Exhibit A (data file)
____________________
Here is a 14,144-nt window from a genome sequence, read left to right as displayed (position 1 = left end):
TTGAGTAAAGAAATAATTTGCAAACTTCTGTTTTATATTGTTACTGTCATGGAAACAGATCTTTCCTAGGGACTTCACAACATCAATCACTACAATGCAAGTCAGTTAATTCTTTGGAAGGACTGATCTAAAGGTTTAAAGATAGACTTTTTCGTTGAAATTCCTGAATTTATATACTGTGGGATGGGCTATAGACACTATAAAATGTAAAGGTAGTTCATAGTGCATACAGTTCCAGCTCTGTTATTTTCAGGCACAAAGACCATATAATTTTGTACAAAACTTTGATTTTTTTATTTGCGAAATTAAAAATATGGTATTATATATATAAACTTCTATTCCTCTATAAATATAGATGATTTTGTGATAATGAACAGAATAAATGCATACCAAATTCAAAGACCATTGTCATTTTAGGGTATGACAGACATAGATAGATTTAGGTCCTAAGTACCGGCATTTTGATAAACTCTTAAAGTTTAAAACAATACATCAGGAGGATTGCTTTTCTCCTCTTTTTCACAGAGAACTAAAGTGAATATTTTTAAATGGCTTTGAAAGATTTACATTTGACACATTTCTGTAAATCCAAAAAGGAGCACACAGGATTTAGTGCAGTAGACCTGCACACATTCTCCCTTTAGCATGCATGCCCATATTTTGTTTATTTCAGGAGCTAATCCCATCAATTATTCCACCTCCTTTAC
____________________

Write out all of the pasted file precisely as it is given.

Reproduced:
Here is a 14,144-nt window from a genome sequence, read left to right as displayed (position 1 = left end):
TTGAGTAAAGAAATAATTTGCAAACTTCTGTTTTATATTGTTACTGTCATGGAAACAGATCTTTCCTAGGGACTTCACAACATCAATCACTACAATGCAAGTCAGTTAATTCTTTGGAAGGACTGATCTAAAGGTTTAAAGATAGACTTTTTCGTTGAAATTCCTGAATTTATATACTGTGGGATGGGCTATAGACACTATAAAATGTAAAGGTAGTTCATAGTGCATACAGTTCCAGCTCTGTTATTTTCAGGCACAAAGACCATATAATTTTGTACAAAACTTTGATTTTTTTATTTGCGAAATTAAAAATATGGTATTATATATATAAACTTCTATTCCTCTATAAATATAGATGATTTTGTGATAATGAACAGAATAAATGCATACCAAATTCAAAGACCATTGTCATTTTAGGGTATGACAGACATAGATAGATTTAGGTCCTAAGTACCGGCATTTTGATAAACTCTTAAAGTTTAAAACAATACATCAGGAGGATTGCTTTTCTCCTCTTTTTCACAGAGAACTAAAGTGAATATTTTTAAATGGCTTTGAAAGATTTACATTTGACACATTTCTGTAAATCCAAAAAGGAGCACACAGGATTTAGTGCAGTAGACCTGCACACATTCTCCCTTTAGCATGCATGCCCATATTTTGTTTATTTCAGGAGCTAATCCCATCAATTATTCCACCTCCTTTAC